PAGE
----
Gil Meyer lives and writes in the Potomac Highlands west of Washington, D.C. His mountain home provides ready access for his interests in photography, outdoor sports and history. He holds a bachelor’s degree in journalism and a master’s degree in plant pathology, both from West Virginia University.
Photo is the author kayaking on the Susquehanna River near the town of Port Deposit, Maryland, the primary setting for The Healer’s Dream. Photo courtesy of a friend.
About an Upside-down Writer
Many artists starve, to the point that it is a cliché. Being really hungry is not fun or cool, though. I have been hungry. I have wondered where my next meal would come from. I learned that having one dollar is worse than having no dollars. With one dollar I would anguish over what item of food to buy. It is hard to decide when you know this one choice is it–all you get. With no dollars, there are no choices, no anguish.
Being hungry was okay, at least for a while and while it was just me. I could still write, and I did. I wasn’t starving, really. I bought a case of year-old peanut butter and ate it on day-old bread. I later learned that out-of-date peanut butter can be very toxic. Oops. I worked lots of jobs from washing dishes on up, and I grew a garden. I managed, and I put myself through grad school without any debts.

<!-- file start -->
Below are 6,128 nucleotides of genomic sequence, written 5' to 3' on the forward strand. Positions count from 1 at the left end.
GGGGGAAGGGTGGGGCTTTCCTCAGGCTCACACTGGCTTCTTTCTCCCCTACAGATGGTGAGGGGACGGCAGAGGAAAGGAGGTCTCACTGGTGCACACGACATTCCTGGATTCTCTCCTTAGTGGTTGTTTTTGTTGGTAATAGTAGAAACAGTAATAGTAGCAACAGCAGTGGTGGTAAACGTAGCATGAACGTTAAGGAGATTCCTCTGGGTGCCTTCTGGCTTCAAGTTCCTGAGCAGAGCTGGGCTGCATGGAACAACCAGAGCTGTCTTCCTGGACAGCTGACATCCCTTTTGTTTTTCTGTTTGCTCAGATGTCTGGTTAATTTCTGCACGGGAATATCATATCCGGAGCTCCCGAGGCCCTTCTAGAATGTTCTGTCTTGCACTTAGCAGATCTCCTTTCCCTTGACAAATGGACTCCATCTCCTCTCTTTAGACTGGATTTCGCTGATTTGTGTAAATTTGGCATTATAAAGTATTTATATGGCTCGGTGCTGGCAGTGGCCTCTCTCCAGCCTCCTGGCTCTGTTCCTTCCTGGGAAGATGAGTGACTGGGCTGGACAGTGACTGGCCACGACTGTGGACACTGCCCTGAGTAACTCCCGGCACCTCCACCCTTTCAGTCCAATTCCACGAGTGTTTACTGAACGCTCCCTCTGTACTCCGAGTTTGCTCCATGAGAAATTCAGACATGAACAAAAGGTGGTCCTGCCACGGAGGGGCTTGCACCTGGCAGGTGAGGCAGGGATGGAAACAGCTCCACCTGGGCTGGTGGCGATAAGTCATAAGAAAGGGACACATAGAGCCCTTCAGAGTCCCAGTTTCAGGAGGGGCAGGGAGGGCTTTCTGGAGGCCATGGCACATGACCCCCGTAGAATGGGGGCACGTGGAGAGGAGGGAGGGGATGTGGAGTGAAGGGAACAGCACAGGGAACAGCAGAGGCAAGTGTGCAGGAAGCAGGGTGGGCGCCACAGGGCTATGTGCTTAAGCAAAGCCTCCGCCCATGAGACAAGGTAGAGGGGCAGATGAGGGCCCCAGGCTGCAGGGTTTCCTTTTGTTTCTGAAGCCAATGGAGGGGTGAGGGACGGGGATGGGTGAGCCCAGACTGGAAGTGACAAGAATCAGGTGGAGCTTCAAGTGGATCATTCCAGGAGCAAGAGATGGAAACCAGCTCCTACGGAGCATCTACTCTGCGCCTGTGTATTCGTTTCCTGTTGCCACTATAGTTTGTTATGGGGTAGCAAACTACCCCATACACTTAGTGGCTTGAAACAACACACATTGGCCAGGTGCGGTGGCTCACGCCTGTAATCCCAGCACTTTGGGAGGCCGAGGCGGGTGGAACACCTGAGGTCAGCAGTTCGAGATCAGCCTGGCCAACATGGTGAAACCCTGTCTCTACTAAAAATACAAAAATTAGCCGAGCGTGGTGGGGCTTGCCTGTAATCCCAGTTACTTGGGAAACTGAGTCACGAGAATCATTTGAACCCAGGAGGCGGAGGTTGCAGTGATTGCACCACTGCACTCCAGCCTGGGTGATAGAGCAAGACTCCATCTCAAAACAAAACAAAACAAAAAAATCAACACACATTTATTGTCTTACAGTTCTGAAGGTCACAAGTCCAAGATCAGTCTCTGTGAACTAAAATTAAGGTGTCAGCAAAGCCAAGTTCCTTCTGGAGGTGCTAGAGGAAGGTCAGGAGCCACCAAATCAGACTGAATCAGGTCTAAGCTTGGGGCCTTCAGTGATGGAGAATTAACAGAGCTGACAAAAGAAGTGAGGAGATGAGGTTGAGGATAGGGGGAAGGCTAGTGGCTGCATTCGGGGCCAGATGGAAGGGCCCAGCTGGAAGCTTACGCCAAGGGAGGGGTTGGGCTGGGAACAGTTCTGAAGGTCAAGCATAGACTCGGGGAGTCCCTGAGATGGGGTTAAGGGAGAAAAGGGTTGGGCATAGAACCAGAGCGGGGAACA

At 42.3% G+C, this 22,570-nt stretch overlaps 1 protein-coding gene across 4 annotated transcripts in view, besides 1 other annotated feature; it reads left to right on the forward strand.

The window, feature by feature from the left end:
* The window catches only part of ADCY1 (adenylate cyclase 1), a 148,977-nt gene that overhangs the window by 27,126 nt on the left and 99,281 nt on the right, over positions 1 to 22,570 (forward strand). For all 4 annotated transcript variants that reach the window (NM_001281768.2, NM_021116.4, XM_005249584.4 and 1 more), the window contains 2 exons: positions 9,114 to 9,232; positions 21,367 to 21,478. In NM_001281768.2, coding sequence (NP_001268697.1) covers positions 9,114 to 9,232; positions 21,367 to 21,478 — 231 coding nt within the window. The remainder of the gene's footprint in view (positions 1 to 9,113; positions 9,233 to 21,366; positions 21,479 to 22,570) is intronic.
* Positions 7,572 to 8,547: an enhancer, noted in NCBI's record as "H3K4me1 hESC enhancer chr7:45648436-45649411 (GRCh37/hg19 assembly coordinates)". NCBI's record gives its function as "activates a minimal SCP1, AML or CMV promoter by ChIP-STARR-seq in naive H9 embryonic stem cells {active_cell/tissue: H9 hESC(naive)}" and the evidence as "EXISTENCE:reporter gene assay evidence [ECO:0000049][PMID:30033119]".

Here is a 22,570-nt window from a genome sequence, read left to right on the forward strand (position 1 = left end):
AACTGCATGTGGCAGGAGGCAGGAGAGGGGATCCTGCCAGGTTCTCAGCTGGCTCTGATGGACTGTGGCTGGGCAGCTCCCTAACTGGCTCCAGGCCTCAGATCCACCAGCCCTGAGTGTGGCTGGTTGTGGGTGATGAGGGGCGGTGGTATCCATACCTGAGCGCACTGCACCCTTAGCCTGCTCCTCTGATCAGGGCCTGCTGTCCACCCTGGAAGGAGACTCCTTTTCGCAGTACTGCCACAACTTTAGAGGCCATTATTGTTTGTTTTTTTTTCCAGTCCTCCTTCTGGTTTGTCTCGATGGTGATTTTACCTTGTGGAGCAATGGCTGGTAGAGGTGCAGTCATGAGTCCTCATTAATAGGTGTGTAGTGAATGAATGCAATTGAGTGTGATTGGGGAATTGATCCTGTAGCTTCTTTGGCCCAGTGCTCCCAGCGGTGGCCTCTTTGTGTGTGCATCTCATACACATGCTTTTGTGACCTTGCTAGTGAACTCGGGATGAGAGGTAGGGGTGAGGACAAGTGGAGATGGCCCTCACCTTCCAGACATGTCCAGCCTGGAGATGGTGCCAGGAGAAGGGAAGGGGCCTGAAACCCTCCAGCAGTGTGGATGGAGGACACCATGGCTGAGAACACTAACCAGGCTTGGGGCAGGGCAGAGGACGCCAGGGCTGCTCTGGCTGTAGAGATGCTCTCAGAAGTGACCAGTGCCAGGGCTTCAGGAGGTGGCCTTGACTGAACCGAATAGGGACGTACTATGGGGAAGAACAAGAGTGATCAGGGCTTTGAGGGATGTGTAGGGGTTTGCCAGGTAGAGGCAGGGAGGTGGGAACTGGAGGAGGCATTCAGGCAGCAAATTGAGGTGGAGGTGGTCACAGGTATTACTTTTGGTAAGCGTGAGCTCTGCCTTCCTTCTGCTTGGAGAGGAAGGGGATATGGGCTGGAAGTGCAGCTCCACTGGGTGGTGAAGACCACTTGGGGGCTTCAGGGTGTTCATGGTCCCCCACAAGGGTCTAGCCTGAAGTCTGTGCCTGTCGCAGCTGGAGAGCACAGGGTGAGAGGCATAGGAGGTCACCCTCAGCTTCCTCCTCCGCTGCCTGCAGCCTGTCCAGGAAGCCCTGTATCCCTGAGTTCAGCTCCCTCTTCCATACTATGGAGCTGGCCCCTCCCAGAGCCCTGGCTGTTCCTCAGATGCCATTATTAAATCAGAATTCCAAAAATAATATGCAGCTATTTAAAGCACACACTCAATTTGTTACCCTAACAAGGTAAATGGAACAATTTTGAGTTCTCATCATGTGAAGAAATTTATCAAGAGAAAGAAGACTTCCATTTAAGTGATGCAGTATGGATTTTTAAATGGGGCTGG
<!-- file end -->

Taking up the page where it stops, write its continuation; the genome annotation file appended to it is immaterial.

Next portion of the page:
But things changed once I got married and had kids. I still wrote, but I needed to provide. I got a real job. My first real job was working for an environmental consulting firm cleaning up abandoned hazardous waste sites. Then I meandered into a career. I did well. And I wrote. For vacations we rented little beach cottages. I spent most of the time inside writing while my wife taught the boys to hunt for shark teeth on the beach.
Our sons have fledged. My wife and I retired and moved to the mountains. We have enough.
Now, after excessive gestation, my decades of writing can emerge. I know I did it backwards—I think of it as upside-down. I was supposed to get to the publishing stage long ago. Oh well. By being upside-down, I had the right priorities on top.